Prof. Beverly Lemire (Alberta) is engaged in fascinating research on the global trade in printed cotton and the response (I’m tempted to say ‘typically insular response’) to the arrival in Britain of these beautiful fabrics. In ‘Fashioning Early Modern Socieies: Indian Cottons, Material Politics and Consumer Innovation in Tokugawa Japan and Early Modern England’ Lemire described how English fabric-related guilds (woollen guilds, weavers) tried competing with the new cotton fabrics but printing on wool is not a successful endeavour so their final response was to lobby for a ban from British shores, and to oppose it in the most violent way imaginable. Women wearing this cotton in public could literally have the cotton ripped from them, and the women were often beaten; some protestors threw sulphuric acid at women wearing printed cotton; and there is one tragic account of a women wearing printed cotton being set on fire while walking across a square; she burned to death. It seems incredible now, but actually women’s bodies are still sites of political argument and control—sometimes related to clothing, as in the ‘keep your face uncovered/ban the burqa’ arguments which restrict every woman’s right to wear what she wants, as in the cover-your-hair/wear-a-burqa-or-you-don’t-leave-the-house policies of conservative Islamist governments (under the Taliban, women in Afghanistan were beaten if they didn’t wear a burqa, and even beaten for pursuing an education), and sometimes related to women’s right-to-choose, as in the new law coming into force in Virginia this week which will force all women wanting to have an abortion to have a transvaginal ultrasound; they are not asked to consent to this procedure. (In a transvaginal ultrasound, the doctor or ultrasound technician inserts a thick-ish probe into the woman’s vagina and moves it around to get a picture of the uterus, fallopian tubes and ovaries. It’s an uncomfortable experience even when consent is given and the procedure is medically-necessary. Since Virginia’s law will apply even if the woman does not want an ultrasound, it is effectively state-sanctioned rape of women. The party sponsoring these medically-unnecessary laws claims to be in favour of small governments that stay out of people’s way. In reality, they are getting in to women’s bodies.)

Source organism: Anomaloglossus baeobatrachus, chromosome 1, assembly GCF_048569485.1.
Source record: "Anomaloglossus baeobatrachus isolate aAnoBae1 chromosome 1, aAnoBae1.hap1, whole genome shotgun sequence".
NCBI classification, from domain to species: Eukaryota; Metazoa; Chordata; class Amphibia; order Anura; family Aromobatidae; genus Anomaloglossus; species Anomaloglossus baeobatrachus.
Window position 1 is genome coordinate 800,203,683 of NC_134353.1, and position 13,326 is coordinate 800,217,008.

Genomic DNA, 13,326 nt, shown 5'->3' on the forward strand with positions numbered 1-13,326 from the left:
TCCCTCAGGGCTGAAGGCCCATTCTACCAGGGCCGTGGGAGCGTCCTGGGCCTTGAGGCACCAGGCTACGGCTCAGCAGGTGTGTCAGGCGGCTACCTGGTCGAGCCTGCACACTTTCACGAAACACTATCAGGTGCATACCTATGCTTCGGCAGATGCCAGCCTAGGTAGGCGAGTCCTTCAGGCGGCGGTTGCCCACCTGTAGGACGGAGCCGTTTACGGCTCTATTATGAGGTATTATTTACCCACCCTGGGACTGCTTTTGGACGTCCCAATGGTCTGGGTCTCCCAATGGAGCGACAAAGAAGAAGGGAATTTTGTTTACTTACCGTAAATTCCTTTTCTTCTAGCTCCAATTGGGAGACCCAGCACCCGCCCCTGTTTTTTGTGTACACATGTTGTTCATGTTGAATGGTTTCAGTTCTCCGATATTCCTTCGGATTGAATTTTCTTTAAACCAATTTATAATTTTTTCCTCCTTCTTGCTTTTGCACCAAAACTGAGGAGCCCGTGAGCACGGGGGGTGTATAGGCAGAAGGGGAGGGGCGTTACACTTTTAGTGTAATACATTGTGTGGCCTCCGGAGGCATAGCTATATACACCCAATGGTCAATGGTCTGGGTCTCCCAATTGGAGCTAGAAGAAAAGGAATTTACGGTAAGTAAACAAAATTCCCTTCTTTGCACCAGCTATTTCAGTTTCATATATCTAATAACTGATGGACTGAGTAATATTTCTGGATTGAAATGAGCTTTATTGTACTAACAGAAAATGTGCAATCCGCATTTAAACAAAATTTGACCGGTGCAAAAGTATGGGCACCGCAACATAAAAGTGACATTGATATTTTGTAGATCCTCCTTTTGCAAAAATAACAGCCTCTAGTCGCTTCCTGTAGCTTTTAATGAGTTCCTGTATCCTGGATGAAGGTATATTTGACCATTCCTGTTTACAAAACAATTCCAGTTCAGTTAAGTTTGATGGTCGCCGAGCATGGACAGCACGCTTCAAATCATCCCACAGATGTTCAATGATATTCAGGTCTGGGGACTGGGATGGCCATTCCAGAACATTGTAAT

The thing that really struck me about Rublack and Lemire’s papers is just how far material goods traveled and how international trade was. People may conveniently forget about, say, the Atlantic slave trade (European-made goods to Africa, slaves from Africa to the Americas, sugar, chocolate, cotton and other luxuries from the Americas to Europe), or colonialism, and instead think of the international trade in consumer goods (by which I mean sugar, chocolate etc—not enslaved people) as a recent thing, but it’s not at all.

A second point I’ve been pondering (and I asked about a few times!) is the sound of clothing and shoes. We can often guess the gender of a person from the sound of their walk because of the gendered shoe and clothing practices of our times. Women are more likely to wear heels than men, and women are more likely to wear jangly jewelry than men. (In my teenage years when I had a few prized ‘Goth’ clothes, one of my favourite items was a skirt with bells on. And now, one of my suit jackets has beaded cuffs that make a clicky noise when I rest my forearms on a desk. Noisiness was something I hadn’t considered when I bought the jacket.) So, did the sound of clothing and footwear differ according to gender or perhaps status? Dr Rublack had come across a letter or note in which servants were required to wear soft-soled shoes indoors because they were not to be heard as they went about their work. And one conference delegate mentioned to me that a clergyman had complained of the noise of wooden shoes (worn by lower-classes) on the cobbles outside the chapel. That would be an interesting topic to look at in the future, perhaps. Maybe I should put some thought into the soundscape of certain streets in early modern Rome.

Image credit: Photo titled ‘The Stormtrooper is Making a Portrait, Or Is It a Self-Portrait’ by Kristina Alexanderson (kalexanderson) on Flickr.

Update: Virginia’s Governor did not make it compulsory to have a TV ultrasound before abortion.